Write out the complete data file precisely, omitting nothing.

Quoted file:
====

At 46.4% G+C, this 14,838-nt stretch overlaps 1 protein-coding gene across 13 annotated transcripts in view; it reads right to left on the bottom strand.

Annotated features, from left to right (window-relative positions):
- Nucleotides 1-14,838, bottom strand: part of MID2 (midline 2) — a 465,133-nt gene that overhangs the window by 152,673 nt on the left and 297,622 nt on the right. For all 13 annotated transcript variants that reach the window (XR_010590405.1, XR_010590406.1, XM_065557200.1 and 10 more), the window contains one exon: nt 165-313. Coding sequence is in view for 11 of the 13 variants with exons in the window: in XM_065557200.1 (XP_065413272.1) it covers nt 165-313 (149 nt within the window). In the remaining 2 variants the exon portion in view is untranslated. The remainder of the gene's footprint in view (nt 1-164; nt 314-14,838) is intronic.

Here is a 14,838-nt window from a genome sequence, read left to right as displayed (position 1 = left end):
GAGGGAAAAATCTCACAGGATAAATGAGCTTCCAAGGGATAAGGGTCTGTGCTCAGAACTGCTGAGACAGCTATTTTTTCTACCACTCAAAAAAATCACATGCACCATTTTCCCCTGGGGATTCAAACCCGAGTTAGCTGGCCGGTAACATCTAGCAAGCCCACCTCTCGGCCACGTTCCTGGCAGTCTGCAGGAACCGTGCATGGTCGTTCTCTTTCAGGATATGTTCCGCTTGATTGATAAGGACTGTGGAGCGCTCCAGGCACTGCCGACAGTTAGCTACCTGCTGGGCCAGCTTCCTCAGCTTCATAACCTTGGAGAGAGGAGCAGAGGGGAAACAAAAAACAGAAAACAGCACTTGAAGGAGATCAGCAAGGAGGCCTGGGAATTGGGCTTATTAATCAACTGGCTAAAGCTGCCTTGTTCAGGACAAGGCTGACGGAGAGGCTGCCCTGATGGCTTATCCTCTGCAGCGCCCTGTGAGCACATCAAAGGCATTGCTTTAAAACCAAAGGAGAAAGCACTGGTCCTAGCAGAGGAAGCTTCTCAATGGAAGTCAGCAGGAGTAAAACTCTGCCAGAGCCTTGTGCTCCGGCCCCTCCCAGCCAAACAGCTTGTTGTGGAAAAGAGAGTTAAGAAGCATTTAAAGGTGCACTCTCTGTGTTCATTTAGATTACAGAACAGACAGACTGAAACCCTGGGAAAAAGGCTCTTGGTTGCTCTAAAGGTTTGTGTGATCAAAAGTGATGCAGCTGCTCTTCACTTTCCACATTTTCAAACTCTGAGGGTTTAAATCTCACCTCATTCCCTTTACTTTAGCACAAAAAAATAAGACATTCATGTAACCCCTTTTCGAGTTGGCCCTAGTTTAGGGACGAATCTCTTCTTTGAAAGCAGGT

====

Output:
At 46.4% G+C, this 14,838-nt stretch overlaps 1 protein-coding gene across 13 annotated transcripts in view; it reads right to left on the bottom strand.

Annotated features, from left to right (window-relative positions):
- Nucleotides 1-14,838, bottom strand: part of MID2 (midline 2) — a 465,133-nt gene that overhangs the window by 152,673 nt on the left and 297,622 nt on the right. For all 13 annotated transcript variants that reach the window (XR_010590405.1, XR_010590406.1, XM_065557200.1 and 10 more), the window contains one exon: nt 165-313. Coding sequence is in view for 11 of the 13 variants with exons in the window: in XM_065557200.1 (XP_065413272.1) it covers nt 165-313 (149 nt within the window). In the remaining 2 variants the exon portion in view is untranslated. The remainder of the gene's footprint in view (nt 1-164; nt 314-14,838) is intronic.

Here is a 14,838-nt window from a genome sequence, read left to right as displayed (position 1 = left end):
GAGGGAAAAATCTCACAGGATAAATGAGCTTCCAAGGGATAAGGGTCTGTGCTCAGAACTGCTGAGACAGCTATTTTTTCTACCACTCAAAAAAATCACATGCACCATTTTCCCCTGGGGATTCAAACCCGAGTTAGCTGGCCGGTAACATCTAGCAAGCCCACCTCTCGGCCACGTTCCTGGCAGTCTGCAGGAACCGTGCATGGTCGTTCTCTTTCAGGATATGTTCCGCTTGATTGATAAGGACTGTGGAGCGCTCCAGGCACTGCCGACAGTTAGCTACCTGCTGGGCCAGCTTCCTCAGCTTCATAACCTTGGAGAGAGGAGCAGAGGGGAAACAAAAAACAGAAAACAGCACTTGAAGGAGATCAGCAAGGAGGCCTGGGAATTGGGCTTATTAATCAACTGGCTAAAGCTGCCTTGTTCAGGACAAGGCTGACGGAGAGGCTGCCCTGATGGCTTATCCTCTGCAGCGCCCTGTGAGCACATCAAAGGCATTGCTTTAAAACCAAAGGAGAAAGCACTGGTCCTAGCAGAGGAAGCTTCTCAATGGAAGTCAGCAGGAGTAAAACTCTGCCAGAGCCTTGTGCTCCGGCCCCTCCCAGCCAAACAGCTTGTTGTGGAAAAGAGAGTTAAGAAGCATTTAAAGGTGCACTCTCTGTGTTCATTTAGATTACAGAACAGACAGACTGAAACCCTGGGAAAAAGGCTCTTGGTTGCTCTAAAGGTTTGTGTGATCAAAAGTGATGCAGCTGCTCTTCACTTTCCACATTTTCAAACTCTGAGGGTTTAAATCTCACCTCATTCCCTTTACTTTAGCACAAAAAAATAAGACATTCATGTAACCCCTTTTCGAGTTGGCCCTAGTTTAGGGACGAATCTCTTCTTTGAAAGCAGGT